Avascular necrosis, or osteonecrosis, is a condition where bone tissue dies from lack of blood supply. Without enough blood, small breaks begin to form in the bone and potentially cause disintegration. While anyone can develop this condition, it typically occurs in middle-aged adults between the ages of thirty and sixty. If treated early enough, further bone damage can usually be minimized through home treatment and therapy; surgery is a last resort. (Mayo Clinic)
MidAmerica Orthopaedics Blog
While most people who have hip dysplasia are born with the condition, it is possible to develop later in life. In most cases, patients of hip dysplasia experience relief after a few months of at-home treatment and therapy.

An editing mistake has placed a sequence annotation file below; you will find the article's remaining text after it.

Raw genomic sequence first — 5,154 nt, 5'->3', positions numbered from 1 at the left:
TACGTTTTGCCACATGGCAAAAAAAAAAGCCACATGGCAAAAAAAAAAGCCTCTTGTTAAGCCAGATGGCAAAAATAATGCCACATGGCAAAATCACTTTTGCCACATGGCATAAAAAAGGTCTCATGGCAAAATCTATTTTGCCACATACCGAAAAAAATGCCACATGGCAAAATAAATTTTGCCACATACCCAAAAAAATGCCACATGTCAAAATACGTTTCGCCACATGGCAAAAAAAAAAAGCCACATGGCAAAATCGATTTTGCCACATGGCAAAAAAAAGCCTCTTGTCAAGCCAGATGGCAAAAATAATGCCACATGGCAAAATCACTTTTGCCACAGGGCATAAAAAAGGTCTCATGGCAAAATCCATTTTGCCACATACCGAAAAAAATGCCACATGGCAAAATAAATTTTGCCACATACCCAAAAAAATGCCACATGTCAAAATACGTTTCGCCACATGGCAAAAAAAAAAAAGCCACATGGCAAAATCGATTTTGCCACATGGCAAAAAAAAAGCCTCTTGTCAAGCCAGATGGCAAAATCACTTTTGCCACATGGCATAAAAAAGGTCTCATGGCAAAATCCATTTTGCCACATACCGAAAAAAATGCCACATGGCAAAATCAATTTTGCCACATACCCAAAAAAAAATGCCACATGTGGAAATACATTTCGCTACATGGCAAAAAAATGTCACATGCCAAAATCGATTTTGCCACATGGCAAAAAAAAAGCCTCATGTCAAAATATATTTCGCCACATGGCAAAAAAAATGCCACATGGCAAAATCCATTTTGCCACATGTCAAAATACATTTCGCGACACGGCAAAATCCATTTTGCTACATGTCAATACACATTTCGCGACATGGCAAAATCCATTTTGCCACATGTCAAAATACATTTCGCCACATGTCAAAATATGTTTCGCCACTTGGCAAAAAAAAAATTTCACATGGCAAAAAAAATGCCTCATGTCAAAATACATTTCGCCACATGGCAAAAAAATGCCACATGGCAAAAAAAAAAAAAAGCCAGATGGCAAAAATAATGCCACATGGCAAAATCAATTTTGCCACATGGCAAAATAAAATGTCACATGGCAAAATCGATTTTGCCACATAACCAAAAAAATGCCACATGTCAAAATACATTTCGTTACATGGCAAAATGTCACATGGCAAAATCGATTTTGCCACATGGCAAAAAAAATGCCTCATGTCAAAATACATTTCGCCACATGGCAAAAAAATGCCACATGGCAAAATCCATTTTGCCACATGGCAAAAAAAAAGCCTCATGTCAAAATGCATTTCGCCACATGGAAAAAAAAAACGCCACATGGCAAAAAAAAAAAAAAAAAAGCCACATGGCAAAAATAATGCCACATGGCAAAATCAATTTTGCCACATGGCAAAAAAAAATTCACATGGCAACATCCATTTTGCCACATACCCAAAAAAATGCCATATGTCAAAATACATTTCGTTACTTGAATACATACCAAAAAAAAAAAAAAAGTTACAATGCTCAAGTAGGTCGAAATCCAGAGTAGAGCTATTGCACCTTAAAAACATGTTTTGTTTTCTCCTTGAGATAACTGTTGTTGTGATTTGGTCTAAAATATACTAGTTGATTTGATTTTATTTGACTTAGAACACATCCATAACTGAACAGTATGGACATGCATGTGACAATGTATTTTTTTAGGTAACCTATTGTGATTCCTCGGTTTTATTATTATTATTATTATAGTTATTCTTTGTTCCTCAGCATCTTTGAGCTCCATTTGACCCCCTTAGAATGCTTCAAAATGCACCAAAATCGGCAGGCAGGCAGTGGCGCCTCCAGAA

Causes, Symptoms, & Risk Factors
Hip dysplasia is most commonly a result of the ball joint of the hip being moved out of place while in the womb. Even during the early stages of development, the ball and the socket rely on each other in order to form correctly. During the final trimester, the womb may become so cramped that the ball joint shifts from the socket, causing dysplasia. (American Academy of Orthopaedic Surgeons)
Thus far, we’ve discussed Rotator Cuff Tears and knee injuries, but the knee and elbow aren’t the only joints vulnerable to injury for baseball players. The elbow is also commonly subject to distress, especially when it comes to throwing athletes, such as pitchers and infielders. Elbow injuries typically result from repeated, high-stress motion, which leads to overuse of the joint and can be very painful.